For my 99th blog entry I feel honoured to share this video.

It is not my work.

It definitely echoes my sentiments – great work by its creators.

Enjoy it and thanks again for visiting my site

I look forward to your return!

Mitchi mayflies!


My Darling photographed this mayfly last weekend whilst we walked along the River Thames. It’s delicate wings were no match against blustery winds and at the risk of anthropomorphism, the little treasure was grateful for the chance to rest and strike a pose…

Mayflies are a dream come true for trout and fishermen alike!

Mayflies are a dream come true for trout and fishermen alike! Photo – worklondonstyle

This picture provides a sense of overall proportions:

I have a brilliant solution to sourcing the fine tailpieces... Will reveal all in due course...

I have a brilliant solution to sourcing the fine tailpieces… Will reveal all in due course… Photo – worklondonstyle

Earlier during the same walk, I had read an interesting article in one of the monthly fly fishing magazines about tabby cat fur being a purrfect (sorry!) source of dubbing material written by a highly successful young member of the English fly fishing team. Having already featured our very own Mitchi’s discarded whiskers on miniature dry flies, the next logical step was to harvest her loose fur from our couch.

Today I put all the pieces of the puzzle together to produce the following:

Cat fur dubbing provides a slim body profile and a pair of miniature hen hackles form excellent wings. What will the trout make of the end result?

Cat fur dubbing provides a slim body profile and a pair of miniature hen hackles form excellent wings. What will the trout make of the end result? Photo – metiefly

view from the top... Photo - metiefly

view from the top… Photo – metiefly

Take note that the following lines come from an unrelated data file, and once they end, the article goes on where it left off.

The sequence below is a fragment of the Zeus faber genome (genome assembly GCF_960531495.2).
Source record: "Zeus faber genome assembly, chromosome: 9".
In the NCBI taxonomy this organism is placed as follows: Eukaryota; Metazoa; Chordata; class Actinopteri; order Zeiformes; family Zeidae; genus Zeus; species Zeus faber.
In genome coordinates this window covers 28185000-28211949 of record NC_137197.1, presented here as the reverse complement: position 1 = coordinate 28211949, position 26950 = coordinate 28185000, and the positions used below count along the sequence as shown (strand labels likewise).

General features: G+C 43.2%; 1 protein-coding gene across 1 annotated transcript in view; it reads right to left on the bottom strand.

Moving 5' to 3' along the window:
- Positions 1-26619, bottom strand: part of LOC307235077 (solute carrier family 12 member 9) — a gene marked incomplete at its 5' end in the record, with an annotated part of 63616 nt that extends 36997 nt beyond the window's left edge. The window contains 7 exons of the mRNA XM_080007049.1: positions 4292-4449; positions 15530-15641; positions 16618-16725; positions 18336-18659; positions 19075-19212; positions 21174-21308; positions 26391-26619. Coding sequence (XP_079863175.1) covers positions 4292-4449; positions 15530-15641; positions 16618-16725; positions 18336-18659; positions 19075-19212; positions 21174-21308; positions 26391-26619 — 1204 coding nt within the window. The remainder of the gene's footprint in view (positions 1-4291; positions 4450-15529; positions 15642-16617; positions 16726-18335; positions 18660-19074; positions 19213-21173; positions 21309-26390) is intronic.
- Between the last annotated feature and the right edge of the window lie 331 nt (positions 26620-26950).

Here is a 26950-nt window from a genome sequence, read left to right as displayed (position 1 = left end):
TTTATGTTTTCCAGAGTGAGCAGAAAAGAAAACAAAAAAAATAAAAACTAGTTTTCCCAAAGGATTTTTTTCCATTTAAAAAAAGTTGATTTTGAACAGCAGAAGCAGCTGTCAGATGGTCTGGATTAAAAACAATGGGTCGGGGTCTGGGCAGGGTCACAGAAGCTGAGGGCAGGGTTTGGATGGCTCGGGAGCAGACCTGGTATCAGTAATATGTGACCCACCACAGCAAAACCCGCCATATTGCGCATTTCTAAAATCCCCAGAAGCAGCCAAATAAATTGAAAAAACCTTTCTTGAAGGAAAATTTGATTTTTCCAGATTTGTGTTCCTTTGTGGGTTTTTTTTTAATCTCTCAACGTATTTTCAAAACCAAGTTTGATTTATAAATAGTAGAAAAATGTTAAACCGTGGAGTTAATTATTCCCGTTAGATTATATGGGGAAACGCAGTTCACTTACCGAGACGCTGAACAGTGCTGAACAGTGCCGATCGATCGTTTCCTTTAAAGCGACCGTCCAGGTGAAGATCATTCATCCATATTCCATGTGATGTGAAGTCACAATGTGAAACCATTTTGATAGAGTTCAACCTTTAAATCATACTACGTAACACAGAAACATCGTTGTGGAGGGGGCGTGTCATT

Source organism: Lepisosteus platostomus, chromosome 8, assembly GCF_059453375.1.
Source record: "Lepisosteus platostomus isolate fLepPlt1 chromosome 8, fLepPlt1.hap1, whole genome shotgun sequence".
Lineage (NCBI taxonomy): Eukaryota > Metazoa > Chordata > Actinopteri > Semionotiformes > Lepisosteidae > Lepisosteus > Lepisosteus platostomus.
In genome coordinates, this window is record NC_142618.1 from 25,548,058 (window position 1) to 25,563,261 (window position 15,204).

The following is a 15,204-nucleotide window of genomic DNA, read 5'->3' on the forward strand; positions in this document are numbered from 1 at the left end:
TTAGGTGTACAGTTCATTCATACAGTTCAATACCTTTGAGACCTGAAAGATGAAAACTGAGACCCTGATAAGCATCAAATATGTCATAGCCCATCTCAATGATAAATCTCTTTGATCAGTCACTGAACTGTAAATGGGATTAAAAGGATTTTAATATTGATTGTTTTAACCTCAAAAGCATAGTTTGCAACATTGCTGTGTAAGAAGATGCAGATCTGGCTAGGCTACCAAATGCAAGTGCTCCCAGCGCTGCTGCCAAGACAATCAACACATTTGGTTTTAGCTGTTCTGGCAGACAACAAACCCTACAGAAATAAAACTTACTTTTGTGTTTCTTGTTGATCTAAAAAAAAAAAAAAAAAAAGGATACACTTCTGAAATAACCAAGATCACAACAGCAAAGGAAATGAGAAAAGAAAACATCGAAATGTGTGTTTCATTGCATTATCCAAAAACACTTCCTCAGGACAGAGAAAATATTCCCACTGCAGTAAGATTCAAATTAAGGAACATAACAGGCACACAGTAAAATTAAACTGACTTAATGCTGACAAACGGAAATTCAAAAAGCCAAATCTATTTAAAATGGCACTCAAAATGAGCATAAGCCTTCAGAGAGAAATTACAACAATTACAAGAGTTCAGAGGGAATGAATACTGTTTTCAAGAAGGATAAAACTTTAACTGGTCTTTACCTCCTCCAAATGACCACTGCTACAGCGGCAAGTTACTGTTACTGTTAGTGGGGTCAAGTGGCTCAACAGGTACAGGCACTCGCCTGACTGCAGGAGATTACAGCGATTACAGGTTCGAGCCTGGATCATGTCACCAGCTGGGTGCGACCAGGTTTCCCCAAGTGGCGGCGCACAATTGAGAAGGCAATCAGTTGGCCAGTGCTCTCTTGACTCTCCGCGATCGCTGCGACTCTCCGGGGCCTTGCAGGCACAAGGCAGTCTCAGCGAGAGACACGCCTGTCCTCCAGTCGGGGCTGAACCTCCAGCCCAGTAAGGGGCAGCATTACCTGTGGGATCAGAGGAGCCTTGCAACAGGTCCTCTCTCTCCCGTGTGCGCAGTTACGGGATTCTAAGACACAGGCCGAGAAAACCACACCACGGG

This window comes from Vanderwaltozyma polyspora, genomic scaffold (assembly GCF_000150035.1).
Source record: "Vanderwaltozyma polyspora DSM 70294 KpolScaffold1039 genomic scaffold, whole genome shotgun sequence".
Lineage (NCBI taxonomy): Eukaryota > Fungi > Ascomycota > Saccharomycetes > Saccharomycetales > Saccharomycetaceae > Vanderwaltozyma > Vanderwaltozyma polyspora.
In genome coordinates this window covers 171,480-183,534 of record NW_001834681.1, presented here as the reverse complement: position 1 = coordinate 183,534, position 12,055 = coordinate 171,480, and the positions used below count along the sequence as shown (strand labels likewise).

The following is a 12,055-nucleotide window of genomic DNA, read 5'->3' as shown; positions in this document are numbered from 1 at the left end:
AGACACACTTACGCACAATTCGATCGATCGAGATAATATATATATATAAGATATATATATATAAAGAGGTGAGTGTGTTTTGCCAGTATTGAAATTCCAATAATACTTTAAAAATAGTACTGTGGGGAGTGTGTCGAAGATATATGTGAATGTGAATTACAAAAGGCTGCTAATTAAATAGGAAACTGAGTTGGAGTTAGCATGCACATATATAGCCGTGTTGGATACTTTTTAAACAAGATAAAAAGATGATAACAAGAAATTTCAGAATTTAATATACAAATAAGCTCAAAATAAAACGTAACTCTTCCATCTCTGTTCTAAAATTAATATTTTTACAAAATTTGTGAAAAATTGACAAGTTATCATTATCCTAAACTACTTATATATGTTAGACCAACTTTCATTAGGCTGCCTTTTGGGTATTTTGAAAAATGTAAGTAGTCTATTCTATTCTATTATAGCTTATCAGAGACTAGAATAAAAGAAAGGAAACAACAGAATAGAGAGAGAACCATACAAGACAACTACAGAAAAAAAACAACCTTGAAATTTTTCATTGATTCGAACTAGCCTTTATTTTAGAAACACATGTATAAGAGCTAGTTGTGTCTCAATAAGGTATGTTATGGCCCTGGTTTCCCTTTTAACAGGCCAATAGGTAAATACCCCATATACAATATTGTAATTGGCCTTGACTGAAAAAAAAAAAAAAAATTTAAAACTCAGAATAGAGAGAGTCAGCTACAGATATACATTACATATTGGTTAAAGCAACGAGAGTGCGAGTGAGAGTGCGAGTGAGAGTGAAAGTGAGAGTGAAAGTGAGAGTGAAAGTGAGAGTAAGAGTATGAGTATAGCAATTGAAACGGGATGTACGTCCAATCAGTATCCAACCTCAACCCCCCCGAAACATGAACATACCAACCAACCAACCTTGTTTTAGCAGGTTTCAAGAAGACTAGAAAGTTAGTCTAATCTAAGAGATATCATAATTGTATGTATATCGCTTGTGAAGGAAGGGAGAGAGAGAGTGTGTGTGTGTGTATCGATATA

The original...

The original… Photo – worklondonstyle

The copy... metiefly Mitchi mayfly using locally sourced materials :-)

The copy… metiefly Mitchi mayfly using locally sourced materials 🙂 photo – metiefly

Mitchi is anticipating the finest cuts of the proceeds in due course…

purrfect collaboration... Thanks to Mitchi for sustainable use of materials at its best!

purrfect collaboration… Thanks to Mitchi for sustainable use of materials at its best! Photo – metiefly

Thank you for reading – please return soon!

JLM Special makeover – back to Abaco?


Constructive feedback is a wonderful inspirer. Esteemed fellow blogger and author of a stunning Bird book, RH (of rollingharbour.com) painstakingly limited his catch rate on my behalf during his last sojourn in the Abaco Marls. Persisting long after his wiser companions abandoned the JLM Special in favour of their tried and tested stalwarts, RH very kindly gathered all the empirical evidence he needed to tell me the following:

These flies don’t work in Abaco! Not even by accident! (These are my own words – RH is far more generous and polite :-))

RH went on to provide constructive insights to help me refine my approach:

“Basically, much too dark for the waters of Abaco, too bushy, no streamer tail, no sparkle.”

My first creative reaction is to take care of the colour tones…

Prototype1 - this albino variant is made by combining arctic fox tail with ginger (yes ginger!) elk hair and white embroidery thread. To give it some colour and fine movement, I used blonde hare fur tips. For the telson, a sliver of red wool . Photo - metiefly

Prototype1 – this albino variant is made by combining arctic fox tail with ginger (yes ginger!) elk hair and white embroidery thread. To give it some colour and fine movement, I used blonde hare fur tips. For the telson, a sliver of red wool . Photo – metiefly

The streamer tail and addressing the bushy profile is a matter of correcting proportions:

Longer and fewer arctic fox fibres , a whiff of red in the main body - each iteration is a little step closer to the end goal!